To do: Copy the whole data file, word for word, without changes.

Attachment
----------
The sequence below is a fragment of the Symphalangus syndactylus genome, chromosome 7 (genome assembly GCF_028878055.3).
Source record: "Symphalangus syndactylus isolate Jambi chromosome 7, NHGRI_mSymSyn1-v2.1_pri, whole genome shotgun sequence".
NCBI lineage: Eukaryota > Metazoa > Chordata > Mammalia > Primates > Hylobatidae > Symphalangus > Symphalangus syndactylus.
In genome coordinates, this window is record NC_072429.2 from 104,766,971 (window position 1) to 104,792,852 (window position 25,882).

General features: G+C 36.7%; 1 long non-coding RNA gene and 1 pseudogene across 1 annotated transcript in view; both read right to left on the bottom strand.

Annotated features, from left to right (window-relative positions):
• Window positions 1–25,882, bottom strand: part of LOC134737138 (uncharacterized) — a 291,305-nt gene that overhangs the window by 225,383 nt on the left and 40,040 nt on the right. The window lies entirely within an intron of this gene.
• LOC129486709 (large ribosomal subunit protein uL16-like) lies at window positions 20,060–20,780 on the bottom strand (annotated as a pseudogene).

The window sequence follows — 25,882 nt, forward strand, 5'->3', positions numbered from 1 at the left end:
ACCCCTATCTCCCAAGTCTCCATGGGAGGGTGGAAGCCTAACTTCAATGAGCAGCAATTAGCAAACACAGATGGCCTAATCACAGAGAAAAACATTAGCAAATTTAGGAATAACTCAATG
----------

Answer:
The sequence below is a fragment of the Symphalangus syndactylus genome, chromosome 7 (genome assembly GCF_028878055.3).
Source record: "Symphalangus syndactylus isolate Jambi chromosome 7, NHGRI_mSymSyn1-v2.1_pri, whole genome shotgun sequence".
NCBI lineage: Eukaryota > Metazoa > Chordata > Mammalia > Primates > Hylobatidae > Symphalangus > Symphalangus syndactylus.
In genome coordinates, this window is record NC_072429.2 from 104,766,971 (window position 1) to 104,792,852 (window position 25,882).

General features: G+C 36.7%; 1 long non-coding RNA gene and 1 pseudogene across 1 annotated transcript in view; both read right to left on the bottom strand.

Annotated features, from left to right (window-relative positions):
• Window positions 1–25,882, bottom strand: part of LOC134737138 (uncharacterized) — a 291,305-nt gene that overhangs the window by 225,383 nt on the left and 40,040 nt on the right. The window lies entirely within an intron of this gene.
• LOC129486709 (large ribosomal subunit protein uL16-like) lies at window positions 20,060–20,780 on the bottom strand (annotated as a pseudogene).

The window sequence follows — 25,882 nt, forward strand, 5'->3', positions numbered from 1 at the left end:
ACCCCTATCTCCCAAGTCTCCATGGGAGGGTGGAAGCCTAACTTCAATGAGCAGCAATTAGCAAACACAGATGGCCTAATCACAGAGAAAAACATTAGCAAATTTAGGAATAACTCAATG